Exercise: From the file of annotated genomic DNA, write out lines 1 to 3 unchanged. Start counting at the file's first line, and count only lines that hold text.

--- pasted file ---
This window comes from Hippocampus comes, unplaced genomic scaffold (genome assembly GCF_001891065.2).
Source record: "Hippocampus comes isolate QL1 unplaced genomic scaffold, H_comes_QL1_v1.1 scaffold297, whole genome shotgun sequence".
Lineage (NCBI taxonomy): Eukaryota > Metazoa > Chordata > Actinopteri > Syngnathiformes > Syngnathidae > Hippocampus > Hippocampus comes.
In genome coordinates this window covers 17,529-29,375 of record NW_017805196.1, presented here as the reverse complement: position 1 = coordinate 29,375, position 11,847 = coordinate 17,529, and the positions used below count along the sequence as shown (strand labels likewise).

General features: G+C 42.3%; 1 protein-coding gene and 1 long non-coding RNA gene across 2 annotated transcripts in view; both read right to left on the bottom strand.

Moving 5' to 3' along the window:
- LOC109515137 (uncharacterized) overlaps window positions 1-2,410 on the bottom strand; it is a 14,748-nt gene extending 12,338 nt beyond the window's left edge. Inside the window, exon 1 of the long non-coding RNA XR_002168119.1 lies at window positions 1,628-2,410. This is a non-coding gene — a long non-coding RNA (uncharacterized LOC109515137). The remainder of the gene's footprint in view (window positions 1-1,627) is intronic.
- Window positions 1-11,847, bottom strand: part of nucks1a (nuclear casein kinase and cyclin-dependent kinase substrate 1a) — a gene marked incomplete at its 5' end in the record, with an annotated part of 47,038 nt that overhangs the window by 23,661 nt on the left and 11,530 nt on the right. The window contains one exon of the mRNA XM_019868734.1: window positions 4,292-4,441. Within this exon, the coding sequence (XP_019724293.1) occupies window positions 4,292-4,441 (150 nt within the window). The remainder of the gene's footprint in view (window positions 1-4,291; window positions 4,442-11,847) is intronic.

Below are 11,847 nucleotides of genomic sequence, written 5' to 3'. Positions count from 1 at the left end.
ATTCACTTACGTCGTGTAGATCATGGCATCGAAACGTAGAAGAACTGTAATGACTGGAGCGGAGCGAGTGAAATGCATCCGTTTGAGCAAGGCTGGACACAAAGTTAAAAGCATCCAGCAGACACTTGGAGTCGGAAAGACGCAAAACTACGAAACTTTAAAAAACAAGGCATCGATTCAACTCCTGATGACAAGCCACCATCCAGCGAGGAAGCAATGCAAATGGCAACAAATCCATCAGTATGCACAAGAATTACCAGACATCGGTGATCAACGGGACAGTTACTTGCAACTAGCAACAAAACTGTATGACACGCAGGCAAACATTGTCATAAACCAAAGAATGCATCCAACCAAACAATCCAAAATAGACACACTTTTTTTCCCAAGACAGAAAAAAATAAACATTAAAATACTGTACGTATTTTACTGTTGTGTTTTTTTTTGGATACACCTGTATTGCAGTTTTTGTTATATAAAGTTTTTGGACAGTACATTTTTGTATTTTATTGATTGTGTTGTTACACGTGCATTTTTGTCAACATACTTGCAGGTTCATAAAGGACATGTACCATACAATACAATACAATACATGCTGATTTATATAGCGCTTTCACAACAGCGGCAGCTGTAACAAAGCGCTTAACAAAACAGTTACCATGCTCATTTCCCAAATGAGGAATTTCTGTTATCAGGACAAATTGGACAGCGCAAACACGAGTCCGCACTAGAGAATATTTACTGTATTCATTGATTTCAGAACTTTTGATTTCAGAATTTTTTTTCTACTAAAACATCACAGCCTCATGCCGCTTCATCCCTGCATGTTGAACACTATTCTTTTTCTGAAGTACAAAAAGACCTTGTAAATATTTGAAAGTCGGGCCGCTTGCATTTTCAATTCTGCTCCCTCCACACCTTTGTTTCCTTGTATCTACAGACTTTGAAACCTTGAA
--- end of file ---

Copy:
This window comes from Hippocampus comes, unplaced genomic scaffold (genome assembly GCF_001891065.2).
Source record: "Hippocampus comes isolate QL1 unplaced genomic scaffold, H_comes_QL1_v1.1 scaffold297, whole genome shotgun sequence".
Lineage (NCBI taxonomy): Eukaryota > Metazoa > Chordata > Actinopteri > Syngnathiformes > Syngnathidae > Hippocampus > Hippocampus comes.